Spring Festival Couplets (Chunlian)
By tradition the Chinese love to paste couplets on their gateposts or door panels when celebrating Spring Festival. The couplets are generally written on red paper and the sentences contain auspicious meanings. In the region south of the Yangtze River, couplets are inscribed on yellow paper during funerals.
The Spring Festival couplets originated in the peachwood charms against evil (hung on the gate on New Year's Eve) in ancient China. Legend has it that the names of two celestials beings who were conquerors of demons and goblins are written down on pieces of peachwood to be hung on the gate to protect a family from evil and disaster and greet the coming of an auspicious year. Later, people simply drew the images of these two celestial beings ontheir doors. Looking ferocious with glaring eyes and sharp weapons, they were enough to scare off demons of all descriptions. Even today, pictures of the two gods can still be seen in ancient buildings. Later, people simplified the ritual by writing couplets on the peachwood to give expression to thier best wishes.
In the begining putting Spring Festival Couplets on the doors was a privilege for aristocratic families by which to sing praise of their ancestors' meritorious deeds and show off their wealth. Later they became popular among commoners. Byteh Song Dynasty the couplets had become part of local life.
It is no easy job to compose a good couplet because it requires symmetry in every field: sentence to sentence, noun to noun, verb to verbg, and numbers to numbers. And it should sound poetic and reflect the actual situation of the family.
Today, Spring Festival couplets have acquired a new meaning - they have become a folk form to eulogize social development and people's better life.
"Fu" and "Fu" Upside Down
The Chinese character "fu" means good fortune and happiness, and during Spring Festival virtually every family would paste it upside down on their doors in the hope that the word could bring blessings to their families. As to why "fu" should be placed upside down there are three interpretations.
The first interpretation has the practice of pasting "fu" during Spring Festival originate in Jiang Ziya of the Zhou Dynasty (11th Century - 256 B.C.). When Jiang Ziya was made a god, his wife demanded to be made a goddess. "After I married you I was always in poverty in my life," Lord Jiang said. "Seems you are destined to be poor. So let me appoint you as the Goddess of Poverty." Not knowing what being the Goddess of Poverty held in store for her, his wife was nevertheless happy about becoming a goddess. Cheerfully, she asked, "Now that I'm the Goddess of Poverty, where shall be my domain?" Jiang Replied, "You are off limits whereever there is good fortune." When the residents got word of Jiang's instruction, they wrote the character "fu" on paper and pasted it on the doors and windows of their houses to keep the Goddess of Poverty away. Thus pasting "fu" during the Spring Festival became a Chinese tradition.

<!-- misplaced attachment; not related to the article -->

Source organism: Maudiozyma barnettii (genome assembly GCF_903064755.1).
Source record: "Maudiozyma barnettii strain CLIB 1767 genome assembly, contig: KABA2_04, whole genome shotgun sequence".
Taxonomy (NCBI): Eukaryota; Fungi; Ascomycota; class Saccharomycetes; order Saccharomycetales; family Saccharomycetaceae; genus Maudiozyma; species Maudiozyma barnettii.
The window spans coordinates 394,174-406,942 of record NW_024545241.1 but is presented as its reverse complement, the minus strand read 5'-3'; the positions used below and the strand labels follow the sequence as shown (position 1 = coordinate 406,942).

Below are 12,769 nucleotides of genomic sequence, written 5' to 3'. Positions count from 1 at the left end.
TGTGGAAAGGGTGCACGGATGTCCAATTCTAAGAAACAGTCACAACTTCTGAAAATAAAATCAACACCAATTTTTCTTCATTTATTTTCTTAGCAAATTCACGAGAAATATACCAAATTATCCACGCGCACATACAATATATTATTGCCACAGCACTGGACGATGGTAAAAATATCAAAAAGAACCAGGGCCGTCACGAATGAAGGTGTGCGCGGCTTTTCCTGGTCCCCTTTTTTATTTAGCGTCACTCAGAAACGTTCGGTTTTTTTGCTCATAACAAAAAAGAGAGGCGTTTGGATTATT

The second interpretation ascribes the practice to Zhu Yuanzhuang, the founding emperor of the Ming Dynasty. One year, on the 15th of the first Lunar month, Zhu went incognito on a fact-finding inspection tour. When he arrived at a town he saw people huddle together and watch a painting that poked fun at women of west Anhui refusing a bare-footed woman holding a large watermelon in her arms. The emperor, however, misconstrued the meaning of the painting, thinking that people were laughing at his wife, Empress Ma, who came exactly from west Anhui. Returning to his palace he sent some soldiers to look into the matter. He particularly wanted to know who were those people who watched and commented on the painting, and who was the painter. He also asked the soldiers to paste "fu" on the doors of those who did not join in the crowd. Two days later, another team of soldiers arrived in town to arrest people from the houses whose doors were not marked with "fu" on charges of scoffing at the queen. Since then the Chinese have been pasting "fu" on the doors of their houses to shun trouble.
The third interpretation attributes the practice of Fu Jin, the princes of Gong of the Qing Dynasty. Once, on the lunar New Year's Eve, the butler of the mansion of the Prince of Gong wanted to curry favour with his master. He followed past practice and had several large "fu" written and pasted on the front gates of the warehouse and the mansion. One of the men sent to do the pasting was illiterate and put the character upside down on the front gate of the mansion. Enraged, the prince wanted to punish the perpetrator by whipping him. The butler, who had the gift of the gab, hastened to go down on his knees and pleaded, "your humble servant often heard people say that your Excellency is a man of longevity and greet fortune. Indeed, great fortune did arrive today; it is a good sign." The prince was convinced. "This is why the passers-by" were saying that great fortune had arrived in the mansion of the Princess of Gong." he thought. "Once an
dauspicious saying is repeated for a thousand times, my wealth could increase by 10,000 taels of gold and silver." He then awarded that butler and the servant who pasted the paper upside down fifty taels of silver. Since then the practice of pasting "fu" upside down during Spring Festival has become a tradition followed by both imperial aristocrats and commoners.